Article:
Digital banking startup Revolut denies money laundering claims

Digital banking startup Revolut denies money laundering claims

U.K digital banking startup Revolut has refuted claims that it abandoned its anti-money laundering (AML) protocols and possibly processed illegal payments. The London-based startup has been on the spotlight following a report that implicated it in a money laundering scheme. According to a report by The Telegraph, the firm turned off its AML protocols for three months without putting up a replacement. This reportedly attracted the attention of the Financial Conduct Authority and led to the resignation of the startup’s CFO, Peter Higgins.

Nothing could be further from the truth, the startup has rebutted. In a statement by the CEO Nik Storonsky, it was all a big misunderstanding. He said that the company had been experimenting with advanced sanctions screening systems. The systems were meant to scan payments and ensure the company doesn’t process payments for sanctioned individuals.

However, things didn’t go according to plan. The new system ended up being imprecise and gave too many false positives. Revolut therefore decided to suspend its use until it was properly calibrated. It reverted to its previous AML methods.

The report by the Telegraph got one thing right: the CFO did resign. However, it wasn’t because of the AML saga as reported. Instead, he resigned to pave way for someone with expertise in global retail banking. This is the direction the startup intends to take now that it has conquered the U.K digital banking industry.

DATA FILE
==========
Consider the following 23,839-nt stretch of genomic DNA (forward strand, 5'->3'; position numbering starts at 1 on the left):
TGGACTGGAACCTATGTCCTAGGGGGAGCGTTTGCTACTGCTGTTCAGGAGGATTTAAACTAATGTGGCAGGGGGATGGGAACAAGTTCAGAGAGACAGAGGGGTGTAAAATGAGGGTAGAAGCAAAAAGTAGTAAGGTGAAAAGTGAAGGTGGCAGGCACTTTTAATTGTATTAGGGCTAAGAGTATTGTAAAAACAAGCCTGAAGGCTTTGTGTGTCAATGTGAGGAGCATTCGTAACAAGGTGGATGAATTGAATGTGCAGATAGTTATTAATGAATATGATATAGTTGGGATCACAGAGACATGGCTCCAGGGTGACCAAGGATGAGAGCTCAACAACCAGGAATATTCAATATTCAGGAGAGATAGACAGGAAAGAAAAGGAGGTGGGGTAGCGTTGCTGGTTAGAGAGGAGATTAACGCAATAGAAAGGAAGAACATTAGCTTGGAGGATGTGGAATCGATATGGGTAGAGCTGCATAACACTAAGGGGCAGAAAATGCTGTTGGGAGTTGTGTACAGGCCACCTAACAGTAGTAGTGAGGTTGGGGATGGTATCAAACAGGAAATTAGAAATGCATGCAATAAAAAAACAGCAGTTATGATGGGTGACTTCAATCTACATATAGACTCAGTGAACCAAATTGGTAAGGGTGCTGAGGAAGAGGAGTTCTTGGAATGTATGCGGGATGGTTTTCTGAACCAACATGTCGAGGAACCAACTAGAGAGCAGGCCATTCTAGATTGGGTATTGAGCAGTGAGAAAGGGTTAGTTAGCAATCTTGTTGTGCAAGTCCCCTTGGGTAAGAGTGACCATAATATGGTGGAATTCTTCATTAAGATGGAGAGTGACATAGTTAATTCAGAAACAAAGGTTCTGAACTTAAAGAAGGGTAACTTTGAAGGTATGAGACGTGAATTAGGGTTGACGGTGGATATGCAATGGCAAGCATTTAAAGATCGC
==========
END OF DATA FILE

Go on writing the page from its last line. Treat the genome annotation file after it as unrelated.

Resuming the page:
Part of the statement read:

“Any suggestion that Peter’s resignation is in any way, shape or form connected to this roll-out is utterly false and damaging. Peter has since expressed to me that he has been hurt by this suggestion and sad that his departure has been tainted in this way.

In reality, Peter has decided to step down on the basis that he feels that the business will require someone with global retail banking experience as we prepare to apply to become a licensed bank in multiple jurisdictions.”

However, yet another report has emerged that further taints the startup. According to Wired, the company’s success has come at a huge cost to its staff. 

Indeed, valued at $1.7 billion, Revolut has been quite successful. It claims to have four million clients who have made over 250 million transactions worth £25 billion. It also supports five cryptos so far with plans to include more in the future. The five are Bitcoin Core (BTC), Litecoin, XRP, Ethereum and Bitcoin Cash (BCHABC).

And yet, the report claims that the startup has high levels of burnout and staff turnover. It also claims that the staff is forced to take on unpaid tasks and given unachievable targets. 

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